Rancor over roundhouse demolition
On Monday, March 11, the Two Harbors City Council voted to move forward with the demolition of "the roundhouse" in Two Harbors--a 125-year-old building located along the waterfront on 22 acres of prime city-owned real estate.
Originally the building was a shop for repairing trains; its oldest section dates to 1888. It has been vacant since J.J. Castings, a foundry, closed in the 1970s. The building is in need of repair, and the City has been trying to demolish it for years, but has run into funding problems. Of late, there's a renewed push to raze the building and market the acreage.
"It's an underutilized asset of the city, and (we want) to bring it to its full potential," Mayor Randy Bolen said.
The plan, as defined in the City's Comprehensive Plan passed March 2011, is to level the structure and market the empty lot to various businesses. Bolen said it's a prime location because of its proximity to rail and water. He hinted that there has already been some interest in the land.
John Ilse, an environmental engineer based in Finland, has a different vision for the site. He wants to buy and renovate the roundhouse and move a manufacturing facility into the space.
"It's a beautiful, historic building," Ilse said.
Ilse said he's outgrowing his current facility in Finland and after assessing the roundhouse, he's decided it's a perfect candidate for renovation. While he concedes the outside of the building is in rough shape, he claims the building is structurally sound and it would make good financial sense to renovate the space rather than build a new facility from scratch. He said his facility would bring about 15 jobs to Two Harbors.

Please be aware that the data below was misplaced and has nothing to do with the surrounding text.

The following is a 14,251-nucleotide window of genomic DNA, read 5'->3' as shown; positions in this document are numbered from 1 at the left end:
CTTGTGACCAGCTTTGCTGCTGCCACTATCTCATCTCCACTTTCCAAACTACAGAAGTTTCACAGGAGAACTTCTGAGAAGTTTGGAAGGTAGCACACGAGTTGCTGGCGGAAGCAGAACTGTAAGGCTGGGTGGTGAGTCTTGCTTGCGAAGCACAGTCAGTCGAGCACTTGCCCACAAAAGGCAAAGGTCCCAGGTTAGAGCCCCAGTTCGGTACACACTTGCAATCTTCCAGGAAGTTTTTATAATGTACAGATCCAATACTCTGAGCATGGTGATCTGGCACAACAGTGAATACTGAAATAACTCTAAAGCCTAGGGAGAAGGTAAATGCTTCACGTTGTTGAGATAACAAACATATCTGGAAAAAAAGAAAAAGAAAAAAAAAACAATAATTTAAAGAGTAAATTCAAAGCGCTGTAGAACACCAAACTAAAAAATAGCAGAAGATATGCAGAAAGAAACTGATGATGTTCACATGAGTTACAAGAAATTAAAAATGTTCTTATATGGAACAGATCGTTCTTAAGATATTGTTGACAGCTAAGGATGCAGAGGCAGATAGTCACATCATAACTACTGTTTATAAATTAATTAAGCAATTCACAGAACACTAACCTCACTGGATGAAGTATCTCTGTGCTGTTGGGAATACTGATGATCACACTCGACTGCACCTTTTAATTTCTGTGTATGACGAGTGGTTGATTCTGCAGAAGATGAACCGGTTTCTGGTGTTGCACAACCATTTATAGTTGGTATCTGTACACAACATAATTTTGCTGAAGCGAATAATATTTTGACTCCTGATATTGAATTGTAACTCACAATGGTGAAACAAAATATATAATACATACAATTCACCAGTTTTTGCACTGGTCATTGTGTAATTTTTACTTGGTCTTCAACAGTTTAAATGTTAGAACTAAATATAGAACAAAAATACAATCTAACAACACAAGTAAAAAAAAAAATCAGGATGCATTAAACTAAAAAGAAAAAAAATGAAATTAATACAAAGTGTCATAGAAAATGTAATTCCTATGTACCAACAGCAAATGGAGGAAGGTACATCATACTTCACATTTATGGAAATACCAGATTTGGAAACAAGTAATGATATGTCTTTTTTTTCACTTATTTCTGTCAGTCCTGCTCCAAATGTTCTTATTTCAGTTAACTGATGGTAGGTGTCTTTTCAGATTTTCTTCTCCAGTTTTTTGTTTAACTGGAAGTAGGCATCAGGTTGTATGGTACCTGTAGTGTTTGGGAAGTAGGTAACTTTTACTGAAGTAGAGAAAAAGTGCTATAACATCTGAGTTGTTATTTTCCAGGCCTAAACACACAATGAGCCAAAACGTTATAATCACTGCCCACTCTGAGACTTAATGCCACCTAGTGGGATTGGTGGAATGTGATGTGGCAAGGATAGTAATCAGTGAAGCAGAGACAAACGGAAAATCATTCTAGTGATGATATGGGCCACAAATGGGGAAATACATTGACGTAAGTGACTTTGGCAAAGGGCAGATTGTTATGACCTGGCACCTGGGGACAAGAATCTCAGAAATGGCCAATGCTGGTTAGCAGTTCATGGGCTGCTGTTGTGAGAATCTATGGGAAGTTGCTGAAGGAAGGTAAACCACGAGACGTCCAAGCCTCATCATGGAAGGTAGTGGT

As the recent vote indicates, however, saving the roundhouse isn't in the City's plans.
"The City...isn't interested in going down that path," Bolen said.
Bolen said they've had many developers tour the building, and they've all come to the same conclusion: it needs to be taken down.
Ilse isn't accustomed to being on the side of preservation in a demolition debate. In fact, much of his work as an engineer has been on tear-down projects. He's knocked down water towers, grain silos and bridges. The roundhouse, he said, is different.
"Maybe I have a guilty conscience because of all the things I've destroyed," he quipped.
Ilse said he does have a Plan B: he's looking at property in Itasca County where he would build an entirely new facility. He said he'd prefer to stay in Two Harbors where renovation will cost him an estimated one-fourth of the cost of new construction. If he were allowed access to the roundhouse, he said he plans to ask for a loan or grant from the Iron Range Resources and Rehabilitation Board and, if that fails, he will privately fund the facility.
The IRRRB is already in the mix--they've granted the City $250,000 to help pay for the demolition of the roundhouse. Bolen said that the funds won't cover the entire cost, but the City still hopes to begin demolition as soon as possible.
"The City will work creatively to come up with those additional funds with little or no impact on the taxpayers if possible," Bolen said.
Meanwhile, Ilse claims he has something better to offer the city's taxpayers-- over a dozen new jobs in a newly renovated facility by this time next year, with no City money being spent.
"We have considered (his proposal)...and we're moving forward (with the demolition)," Bolen said.